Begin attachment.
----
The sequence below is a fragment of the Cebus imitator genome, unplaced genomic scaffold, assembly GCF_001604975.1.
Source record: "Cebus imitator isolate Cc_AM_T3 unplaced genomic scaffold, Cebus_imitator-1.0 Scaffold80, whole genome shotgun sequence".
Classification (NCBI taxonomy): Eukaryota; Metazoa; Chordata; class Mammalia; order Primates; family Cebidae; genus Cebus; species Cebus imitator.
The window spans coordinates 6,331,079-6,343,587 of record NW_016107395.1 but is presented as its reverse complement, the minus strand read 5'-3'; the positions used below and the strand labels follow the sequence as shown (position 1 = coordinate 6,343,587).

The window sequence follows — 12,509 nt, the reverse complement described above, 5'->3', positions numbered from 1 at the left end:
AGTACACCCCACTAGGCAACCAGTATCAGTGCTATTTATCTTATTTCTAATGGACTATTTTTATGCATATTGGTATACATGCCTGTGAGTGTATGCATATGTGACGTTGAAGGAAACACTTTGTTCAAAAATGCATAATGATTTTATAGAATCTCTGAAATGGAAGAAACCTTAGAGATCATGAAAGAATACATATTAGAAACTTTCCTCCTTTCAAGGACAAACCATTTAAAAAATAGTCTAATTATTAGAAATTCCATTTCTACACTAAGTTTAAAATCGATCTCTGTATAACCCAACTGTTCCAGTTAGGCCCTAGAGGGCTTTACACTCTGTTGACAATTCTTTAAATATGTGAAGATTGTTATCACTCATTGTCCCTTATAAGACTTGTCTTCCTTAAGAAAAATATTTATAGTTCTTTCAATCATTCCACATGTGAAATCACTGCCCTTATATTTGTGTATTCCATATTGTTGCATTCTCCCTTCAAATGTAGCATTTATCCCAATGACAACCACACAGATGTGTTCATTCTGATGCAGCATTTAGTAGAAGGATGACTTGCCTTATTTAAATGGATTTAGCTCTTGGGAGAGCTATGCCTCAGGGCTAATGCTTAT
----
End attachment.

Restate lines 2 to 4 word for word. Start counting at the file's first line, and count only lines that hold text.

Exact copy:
Source record: "Cebus imitator isolate Cc_AM_T3 unplaced genomic scaffold, Cebus_imitator-1.0 Scaffold80, whole genome shotgun sequence".
Classification (NCBI taxonomy): Eukaryota; Metazoa; Chordata; class Mammalia; order Primates; family Cebidae; genus Cebus; species Cebus imitator.
The window spans coordinates 6,331,079-6,343,587 of record NW_016107395.1 but is presented as its reverse complement, the minus strand read 5'-3'; the positions used below and the strand labels follow the sequence as shown (position 1 = coordinate 6,343,587).